After school officials sent families in two different Kentucky counties letters “reminding” them of the homeschooling requirements, it was discovered that the officials actually had no idea what the requirements were.
According to the Home School Legal Defense Association (HSLDA), one of the school districts even had a policy in place to review the curriculum being used – without having requirements.
Meeting unknown requirements
Many homeschooling families were very frustrated after receiving confusing notifications from their local school districts.
“In Edmonson County, homeschool families received a memo from their local Director of Pupil Personnel (DPP) in July about homeschooling their children this school year,” HSLDA reports. “While it was written as a ‘reminder’ to homeschooling parents, the memo insisted that they had to submit ‘as soon as possible’ and ‘upon receipt of this letter’ the following: 1) name of children, 2) dates of birth, 3) sex of children, 4) student’s address, 5) current grade (2014–2015 school year) [sic], 6) names and addresses of parents or guardians, 7) name, address and phone number of home school (if different from parents) and, 8) names of all teacher and/or tutors.”
The misinforming letter brought undue stress to parents, pressing them to calibrate their homeschool programs to meet district requirements – about which they knew nothing.
“Also included with the memo was a copy of the district’s homeschool policy,” HSLDA Staff Attorney Tj Schmidt explained. “It stated that DPP is available to meet with homeschooling parents to ‘review legal requirements’ and ‘request a copy of the home school curriculum from the home school teacher.’”
In Kentucky’s Breathitt County, a similar correspondence letter dated September 1 was received by homeschool families.
“The Department of Pupil Personnel will be monitoring the curriculum and attendance records for all home school students who reside in the Breathitt County School District,” the letter read.
It was also demanded in the letter that parents submit their curriculum information along with their children’s first month’s attendance records by September 15. All subsequent attendance logs were ordered to be sent to district personnel on the 15th of every month through the end of the fall semester.
Schooling the schools
In order to get the school districts on the right page, Schmidt contacted both Kentucky school districts and specified exactly what state law requires so they would stop requiring information that they did not have the authority to request.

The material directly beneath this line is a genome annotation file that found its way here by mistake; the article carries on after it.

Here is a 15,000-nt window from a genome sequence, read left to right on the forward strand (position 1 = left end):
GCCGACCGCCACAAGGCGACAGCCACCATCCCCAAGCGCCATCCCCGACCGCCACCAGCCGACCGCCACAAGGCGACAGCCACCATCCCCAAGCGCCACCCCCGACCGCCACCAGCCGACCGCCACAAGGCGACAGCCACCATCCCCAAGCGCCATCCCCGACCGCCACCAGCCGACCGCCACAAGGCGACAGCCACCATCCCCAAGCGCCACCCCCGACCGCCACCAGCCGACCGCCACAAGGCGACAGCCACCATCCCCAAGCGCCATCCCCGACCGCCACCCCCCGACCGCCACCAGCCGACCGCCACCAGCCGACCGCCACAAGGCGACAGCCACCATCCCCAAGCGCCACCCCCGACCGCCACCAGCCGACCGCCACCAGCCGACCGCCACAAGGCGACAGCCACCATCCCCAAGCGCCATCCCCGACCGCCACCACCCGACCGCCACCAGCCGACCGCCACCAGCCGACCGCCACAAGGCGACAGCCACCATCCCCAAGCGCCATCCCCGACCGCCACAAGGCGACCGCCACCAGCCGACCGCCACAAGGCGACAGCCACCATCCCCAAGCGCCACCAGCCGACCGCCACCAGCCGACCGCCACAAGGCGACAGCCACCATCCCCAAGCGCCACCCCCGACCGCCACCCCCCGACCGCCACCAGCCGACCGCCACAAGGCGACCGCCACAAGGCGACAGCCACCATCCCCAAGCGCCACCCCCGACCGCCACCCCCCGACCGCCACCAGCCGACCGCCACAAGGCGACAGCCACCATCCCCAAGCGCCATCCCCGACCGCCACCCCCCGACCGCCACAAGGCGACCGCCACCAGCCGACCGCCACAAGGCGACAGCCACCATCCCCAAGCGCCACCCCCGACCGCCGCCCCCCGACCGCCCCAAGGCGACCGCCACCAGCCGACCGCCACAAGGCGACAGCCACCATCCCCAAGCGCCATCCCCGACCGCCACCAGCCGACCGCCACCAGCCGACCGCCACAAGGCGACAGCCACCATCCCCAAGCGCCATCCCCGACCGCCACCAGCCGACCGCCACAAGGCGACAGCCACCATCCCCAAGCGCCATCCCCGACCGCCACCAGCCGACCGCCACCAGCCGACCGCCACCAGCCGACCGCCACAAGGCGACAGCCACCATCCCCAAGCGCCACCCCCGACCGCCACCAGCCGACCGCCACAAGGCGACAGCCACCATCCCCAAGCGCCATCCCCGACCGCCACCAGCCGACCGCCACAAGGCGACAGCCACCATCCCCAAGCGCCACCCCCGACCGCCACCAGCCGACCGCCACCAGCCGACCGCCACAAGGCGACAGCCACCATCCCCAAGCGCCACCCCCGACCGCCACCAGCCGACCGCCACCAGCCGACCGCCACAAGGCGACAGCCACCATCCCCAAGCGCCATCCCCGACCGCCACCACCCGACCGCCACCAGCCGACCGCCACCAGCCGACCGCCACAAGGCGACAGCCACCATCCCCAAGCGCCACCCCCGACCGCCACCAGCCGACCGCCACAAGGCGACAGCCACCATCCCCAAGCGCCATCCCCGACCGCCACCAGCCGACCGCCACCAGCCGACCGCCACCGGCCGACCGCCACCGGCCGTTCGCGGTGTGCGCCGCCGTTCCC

“In Kentucky, homeschool parents typically submit their notice of attendance in a homeschool program no later than the middle of August in order to comply with state law – most public schools start the first or second week of August,” Schmidt informed. “By reporting during the first two weeks of school, they are presumed to be operating a bona fide private homeschool program.”
If the school officials had done their own homework, they would have known the correct protocol before demanding the wrong information.
“Under Kentucky law, a parent who operates a private homeschool program must report ‘the names, ages, and places of residence of all pupils’ to the superintendent of schools ‘within two (2) weeks of the beginning of each school year,’” HSLDA attorneys pointed out.
It was also revealed that homeschool parents in both counties were under no obligation to meet with school officials – as they required.
“No parent is required to meet with school officials when educating their children at home, nor are they required to provide curriculum information for review by school officials,” Schmidt clarified. “While parents are obligated to keep attendance records and scholarship reports (i.e. report cards), they are not required to provide that information unless 1) they did not submit their notice within two weeks of the beginning of school or 2) there is individual evidence that they are not operating a bona fide homeschool program. No regular submission of attendance records is required by state law.”
Schmidt made it clear in his letter that the homeschool families would maintain their records as Kentucky state law requires, but he informed district officials that the parents respectfully decline to comply with demands made of them that are not within the law. Additionally, the Christian attorney explained to the school districts that HSLDA would continue to defend the families’ rights to homeschool and support them in their stand against any attempt to add requirements to state law.
Attorneys for the nonprofit legal group are confident that homeschool families in Breathitt County and Edmonston County will no longer experience any problems from district officials.